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Monitoring and Studying Harmful Algae

Efforts continue to track and understand harmful algal blooms

Image of dead fish in Florida from red tide of 2018, credit Meaghan Faletti/USF
Courtesy of USF College of Marine Science/Meaghan Faletti

Red tides may be called a “bloom,” but their similarities with flowers mostly end there. Red tides are harmful algal blooms that do much more damage than coloring the water. This phenomenon requires the work of many groups, including NOAA, to monitor and study.

Harmful algal blooms (HAB) are the proliferation of algae that occurs when coastal conditions are conducive to rapid growth. Scientists continue to study why HABs occur, but water temperature, wind, agricultural runoff, extreme weather events, and other factors can contribute to their development. Every U.S. coastal and Great Lakes state experiences HABs. Depending on the type of algae, blooms can be any number of colors or be colorless. The common culprit in the Gulf of Mexico is known for its red tinge.

The Gulf Culprit: Karenia brevis

The harmful Karenia brevis algae are common in the Gulf of Mexico, occurring nearly every year along the Gulf coast of Florida and with increasing frequency along the coast of Texas. Commonly called red tides, the blooms get their name from the cloudy red or rust-colored swaths caused by Karenia brevis growing in overabundance.

HABs in the Gulf of Mexico arise more often between August and October and end between December and February, but events have lasted longer, some for more than a year. The intensity and the extent of the area impacted by a bloom can also vary significantly, although HABs typically impact a small section of water for a short period. However, recent blooms have broken previous patterns.

The Gulf of Mexico is not the only area dealing with this serious coastal hazard. HABs have been reported in every U.S. coastal state, and their occurrence may be on the rise. The impact of a HAB event can adversely affect the environment, the health of humans and marine life, and the economy. HABs can contaminate water and shellfish, deter fishing and tourism, kill marine life, and make humans sick. Though rare, some human deaths have been attributed to HABs.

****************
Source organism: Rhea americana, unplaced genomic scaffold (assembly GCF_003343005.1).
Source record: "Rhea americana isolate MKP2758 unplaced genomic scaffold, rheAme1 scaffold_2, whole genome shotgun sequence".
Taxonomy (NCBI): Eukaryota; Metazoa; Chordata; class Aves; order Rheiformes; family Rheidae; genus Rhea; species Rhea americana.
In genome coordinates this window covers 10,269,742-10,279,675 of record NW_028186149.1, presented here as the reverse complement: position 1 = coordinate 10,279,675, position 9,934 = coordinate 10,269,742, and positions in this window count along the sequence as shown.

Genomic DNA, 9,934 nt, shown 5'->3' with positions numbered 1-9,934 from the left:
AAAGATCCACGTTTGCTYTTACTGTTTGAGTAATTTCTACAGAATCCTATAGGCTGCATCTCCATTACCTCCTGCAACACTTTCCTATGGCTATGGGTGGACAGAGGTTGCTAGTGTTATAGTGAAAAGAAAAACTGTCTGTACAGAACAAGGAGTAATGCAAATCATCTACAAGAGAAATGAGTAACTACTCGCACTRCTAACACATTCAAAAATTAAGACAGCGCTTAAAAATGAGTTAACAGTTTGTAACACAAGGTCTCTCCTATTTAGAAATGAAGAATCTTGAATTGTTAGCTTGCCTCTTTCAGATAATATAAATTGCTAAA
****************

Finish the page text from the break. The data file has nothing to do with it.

Monitoring Red Tides

NCEI receives HAB data from partner state agencies and maintains the Harmful Algal BloomS Observing System (HABSOS). The HABSOS website disseminates information and maps of the Gulf of Mexico to give environmental managers, scientists, and the public a data-driven resource for HAB events. NOAA National Ocean Service also provides official forecasts for Gulf of Mexico coastal communities as they respond to red tide. NOAA issues Conditions Reports and Bulletins for southwest and eastern Florida, northwest Florida to Louisiana, and Texas.

Forecasts rely on satellite imagery, field observations, models, public health reports, and buoy data to provide the data required. Many stakeholders—from partner agencies and numerous organizations—contribute to monitoring the Gulf of Mexico and the Great Lakes region. They participate in the national HAB Operational Forecast System (OFS), an ongoing project that depends on many contributors’ dedication, energy, and feedback. Several NOAA organizations support the effort, including the National Weather Service, the National Data Buoy Center, and CoastWatch.

NCEI archives collected data as part of HABSOS with data as far back as 1953. Historical data can be used to determine geographical areas affected, movement of red tide from offshore to inshore, and movement alongshore. In some cases, red tide data are combined with other observations, such as salinity, temperature, winds, currents, hurricane paths, and even mortalities and morbidities of aquatic organisms, to look for patterns.

The Florida Fish and Wildlife Conservation Commission provides data to HABSOS and maintains one of the longest records of blooms in its HAB Monitoring Database. In Florida, blooms form more frequently offshore of the southwest coast of Florida between Tampa Bay and Naples. Occasionally, a harmful algal bloom that forms offshore the west coast of Florida can be transported to the east coast by ocean currents.

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